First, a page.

50 Deathly Idioms and Phrases
Deathly Idioms and Phrases
Death can be a difficult subject to discuss. Most of us consider it to be a morbid subject. We all know it is something that will inevitably catch up with us, but we would rather worry about it later and not let thoughts of it cloud our day to day lives just yet.
But be warned. Generations of people who have come and gone before us, have passed on the benefits of their experiences in the form of these idioms and phrases about death. Perhaps we should dare to take a look at them. You never know—it may save your life!
Between Life and Death
Idioms related to the fine balance between existence and death.
1. A Brush With Death
Meaning: to have been close to being killed.
2. At Deaths Doorstep
A way of saying that a person is very ill, and possibly close to dying. Also used to describe something that is close to destruction.
3. A Near Death Experience
A feeling that some people have reported after being close to death. These people often describe a sense of having left their body, and watched themselves from above.
4. To Cheat Death
A way of saying that someone has escaped from an incident with their life.
5. A Matter of Life and Death
A way of saying that something is very urgent.
6. Between Life and Death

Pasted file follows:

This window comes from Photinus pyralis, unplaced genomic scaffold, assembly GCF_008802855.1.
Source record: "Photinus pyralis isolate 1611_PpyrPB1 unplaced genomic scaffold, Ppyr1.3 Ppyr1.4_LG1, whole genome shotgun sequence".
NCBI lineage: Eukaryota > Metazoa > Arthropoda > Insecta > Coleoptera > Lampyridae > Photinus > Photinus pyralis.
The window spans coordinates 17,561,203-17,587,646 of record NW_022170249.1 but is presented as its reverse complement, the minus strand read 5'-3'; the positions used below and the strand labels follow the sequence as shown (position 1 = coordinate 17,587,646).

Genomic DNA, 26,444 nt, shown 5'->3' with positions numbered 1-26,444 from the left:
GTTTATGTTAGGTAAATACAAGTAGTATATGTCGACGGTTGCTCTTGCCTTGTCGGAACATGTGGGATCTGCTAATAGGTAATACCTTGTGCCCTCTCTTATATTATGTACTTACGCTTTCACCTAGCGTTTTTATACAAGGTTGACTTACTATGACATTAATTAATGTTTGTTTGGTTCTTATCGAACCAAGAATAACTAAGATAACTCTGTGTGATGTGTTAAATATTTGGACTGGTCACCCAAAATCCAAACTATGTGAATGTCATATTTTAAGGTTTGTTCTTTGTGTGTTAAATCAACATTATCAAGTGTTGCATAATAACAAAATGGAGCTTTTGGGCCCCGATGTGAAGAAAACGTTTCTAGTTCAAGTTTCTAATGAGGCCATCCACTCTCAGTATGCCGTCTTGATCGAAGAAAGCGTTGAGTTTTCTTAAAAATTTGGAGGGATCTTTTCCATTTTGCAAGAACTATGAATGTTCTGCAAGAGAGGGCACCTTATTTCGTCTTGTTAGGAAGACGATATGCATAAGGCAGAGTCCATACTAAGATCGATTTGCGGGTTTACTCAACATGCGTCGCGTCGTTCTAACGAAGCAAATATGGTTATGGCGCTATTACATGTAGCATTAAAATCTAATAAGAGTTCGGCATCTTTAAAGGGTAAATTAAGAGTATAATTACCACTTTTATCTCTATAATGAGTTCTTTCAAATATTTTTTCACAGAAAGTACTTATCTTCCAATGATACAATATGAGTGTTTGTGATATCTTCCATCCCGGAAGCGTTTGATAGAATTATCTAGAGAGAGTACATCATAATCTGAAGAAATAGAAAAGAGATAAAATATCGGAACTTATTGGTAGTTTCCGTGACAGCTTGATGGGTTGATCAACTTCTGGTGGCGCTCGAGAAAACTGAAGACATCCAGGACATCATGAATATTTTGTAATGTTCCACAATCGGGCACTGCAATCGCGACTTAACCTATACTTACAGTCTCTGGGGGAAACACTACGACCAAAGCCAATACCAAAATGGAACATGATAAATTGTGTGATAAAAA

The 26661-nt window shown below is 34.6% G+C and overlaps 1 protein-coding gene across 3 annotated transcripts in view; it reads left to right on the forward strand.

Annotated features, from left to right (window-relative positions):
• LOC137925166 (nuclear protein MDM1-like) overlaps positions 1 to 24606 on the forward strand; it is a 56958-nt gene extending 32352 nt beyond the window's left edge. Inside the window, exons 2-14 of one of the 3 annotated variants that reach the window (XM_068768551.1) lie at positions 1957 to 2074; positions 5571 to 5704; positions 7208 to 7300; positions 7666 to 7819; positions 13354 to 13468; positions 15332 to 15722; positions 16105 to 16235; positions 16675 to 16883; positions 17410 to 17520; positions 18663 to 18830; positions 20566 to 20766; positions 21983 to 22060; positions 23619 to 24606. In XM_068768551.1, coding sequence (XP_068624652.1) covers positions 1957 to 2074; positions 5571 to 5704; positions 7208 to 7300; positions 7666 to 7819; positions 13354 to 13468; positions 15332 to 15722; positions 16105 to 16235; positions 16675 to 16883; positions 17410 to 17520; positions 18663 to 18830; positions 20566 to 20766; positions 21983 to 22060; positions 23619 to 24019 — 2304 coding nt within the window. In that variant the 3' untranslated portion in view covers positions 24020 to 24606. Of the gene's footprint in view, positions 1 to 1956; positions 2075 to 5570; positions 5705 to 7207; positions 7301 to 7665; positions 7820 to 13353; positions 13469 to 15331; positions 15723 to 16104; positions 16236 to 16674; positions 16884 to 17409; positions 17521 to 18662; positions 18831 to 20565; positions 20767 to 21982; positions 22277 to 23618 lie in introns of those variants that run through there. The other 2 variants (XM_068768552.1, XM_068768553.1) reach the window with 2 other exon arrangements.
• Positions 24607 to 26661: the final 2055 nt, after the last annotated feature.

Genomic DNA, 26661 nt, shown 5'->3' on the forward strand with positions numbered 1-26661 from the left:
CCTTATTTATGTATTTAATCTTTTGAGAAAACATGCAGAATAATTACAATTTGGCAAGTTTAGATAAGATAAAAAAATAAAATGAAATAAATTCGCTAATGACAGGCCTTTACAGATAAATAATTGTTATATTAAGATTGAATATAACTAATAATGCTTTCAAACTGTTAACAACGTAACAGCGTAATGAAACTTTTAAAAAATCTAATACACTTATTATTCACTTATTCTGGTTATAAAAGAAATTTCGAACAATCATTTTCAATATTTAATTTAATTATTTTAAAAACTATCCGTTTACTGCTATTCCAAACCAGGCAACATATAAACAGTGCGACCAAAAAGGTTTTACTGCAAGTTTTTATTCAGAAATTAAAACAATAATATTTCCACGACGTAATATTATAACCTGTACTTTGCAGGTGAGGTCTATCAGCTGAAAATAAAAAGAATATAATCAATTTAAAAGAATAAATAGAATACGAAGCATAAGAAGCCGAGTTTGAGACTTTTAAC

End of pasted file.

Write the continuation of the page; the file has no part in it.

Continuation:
Used to describe a situation where a person is still alive, but is very sick or close to dying.
7. To be In at the Death
A way of saying that you or a person are involved, or present at the end of an event.
8. To Sound the Death Knell
A way of saying or announcing that the end of something is near.
9. To Die a Natural Death
Usually said when stating that someone has passed away peacefully from old age rather than by foul means.
10. Life After Death
A way of saying that someone continues to exist in some form after they have died.
11. Dead Ringer
A phrase for somebody who looks just like another.
But did you know that this phrase had rather more sinister and horrific origins? In Britain during Medieval times, it was not uncommon for people to be pronounced dead, when in fact they may have just been in an unconscious state, or in a coma.
Over time, bodies were exhumed both legally, and illegally. Sometimes these corpses were found with their fingers worn to the bone as they had been alive at the time of their burial, and they had tried to claw their way out of the coffin.
As these stories spread, people began to mistrust medical opinion and some started to bury their loved ones with a string attached to their wrist, with the string being attached to a bell above the grave. It is believed that some people were exhumed after bells were rung, and that they then carried on with their lives. When they were again seen in public, people would comment that they had seen someone who looked just like a person they knew, and the phrase “Dead Ringer” was born .